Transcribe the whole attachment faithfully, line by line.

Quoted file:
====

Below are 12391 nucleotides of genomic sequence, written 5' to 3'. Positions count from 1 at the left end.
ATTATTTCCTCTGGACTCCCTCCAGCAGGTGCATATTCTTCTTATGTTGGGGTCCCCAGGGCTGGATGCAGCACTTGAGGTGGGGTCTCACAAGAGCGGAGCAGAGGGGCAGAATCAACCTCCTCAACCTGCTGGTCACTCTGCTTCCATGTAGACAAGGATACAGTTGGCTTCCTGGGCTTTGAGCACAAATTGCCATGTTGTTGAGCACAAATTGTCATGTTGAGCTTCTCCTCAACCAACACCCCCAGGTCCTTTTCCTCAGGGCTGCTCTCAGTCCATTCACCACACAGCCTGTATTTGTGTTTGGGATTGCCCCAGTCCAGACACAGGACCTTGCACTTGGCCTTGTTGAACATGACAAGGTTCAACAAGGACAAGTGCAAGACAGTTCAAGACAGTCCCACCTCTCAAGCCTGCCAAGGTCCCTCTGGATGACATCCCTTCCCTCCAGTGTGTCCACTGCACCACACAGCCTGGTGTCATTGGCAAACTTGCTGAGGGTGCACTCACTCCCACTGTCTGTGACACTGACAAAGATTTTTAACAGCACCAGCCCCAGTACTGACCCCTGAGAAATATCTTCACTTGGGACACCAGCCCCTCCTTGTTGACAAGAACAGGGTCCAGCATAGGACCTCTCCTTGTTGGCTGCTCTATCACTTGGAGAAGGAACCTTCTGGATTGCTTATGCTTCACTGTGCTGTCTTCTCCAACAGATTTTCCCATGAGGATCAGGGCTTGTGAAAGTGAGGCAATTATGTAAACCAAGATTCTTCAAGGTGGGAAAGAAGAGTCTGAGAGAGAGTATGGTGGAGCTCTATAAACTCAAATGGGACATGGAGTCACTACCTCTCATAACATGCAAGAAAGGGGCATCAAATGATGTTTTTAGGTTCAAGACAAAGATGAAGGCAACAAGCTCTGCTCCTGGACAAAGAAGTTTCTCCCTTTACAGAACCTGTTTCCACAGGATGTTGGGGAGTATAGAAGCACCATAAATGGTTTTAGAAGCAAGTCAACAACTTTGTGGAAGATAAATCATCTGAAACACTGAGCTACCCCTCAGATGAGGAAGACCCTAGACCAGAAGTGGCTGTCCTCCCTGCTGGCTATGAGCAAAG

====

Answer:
Below are 12391 nucleotides of genomic sequence, written 5' to 3'. Positions count from 1 at the left end.
ATTATTTCCTCTGGACTCCCTCCAGCAGGTGCATATTCTTCTTATGTTGGGGTCCCCAGGGCTGGATGCAGCACTTGAGGTGGGGTCTCACAAGAGCGGAGCAGAGGGGCAGAATCAACCTCCTCAACCTGCTGGTCACTCTGCTTCCATGTAGACAAGGATACAGTTGGCTTCCTGGGCTTTGAGCACAAATTGCCATGTTGTTGAGCACAAATTGTCATGTTGAGCTTCTCCTCAACCAACACCCCCAGGTCCTTTTCCTCAGGGCTGCTCTCAGTCCATTCACCACACAGCCTGTATTTGTGTTTGGGATTGCCCCAGTCCAGACACAGGACCTTGCACTTGGCCTTGTTGAACATGACAAGGTTCAACAAGGACAAGTGCAAGACAGTTCAAGACAGTCCCACCTCTCAAGCCTGCCAAGGTCCCTCTGGATGACATCCCTTCCCTCCAGTGTGTCCACTGCACCACACAGCCTGGTGTCATTGGCAAACTTGCTGAGGGTGCACTCACTCCCACTGTCTGTGACACTGACAAAGATTTTTAACAGCACCAGCCCCAGTACTGACCCCTGAGAAATATCTTCACTTGGGACACCAGCCCCTCCTTGTTGACAAGAACAGGGTCCAGCATAGGACCTCTCCTTGTTGGCTGCTCTATCACTTGGAGAAGGAACCTTCTGGATTGCTTATGCTTCACTGTGCTGTCTTCTCCAACAGATTTTCCCATGAGGATCAGGGCTTGTGAAAGTGAGGCAATTATGTAAACCAAGATTCTTCAAGGTGGGAAAGAAGAGTCTGAGAGAGAGTATGGTGGAGCTCTATAAACTCAAATGGGACATGGAGTCACTACCTCTCATAACATGCAAGAAAGGGGCATCAAATGATGTTTTTAGGTTCAAGACAAAGATGAAGGCAACAAGCTCTGCTCCTGGACAAAGAAGTTTCTCCCTTTACAGAACCTGTTTCCACAGGATGTTGGGGAGTATAGAAGCACCATAAATGGTTTTAGAAGCAAGTCAACAACTTTGTGGAAGATAAATCATCTGAAACACTGAGCTACCCCTCAGATGAGGAAGACCCTAGACCAGAAGTGGCTGTCCTCCCTGCTGGCTATGAGCAAAG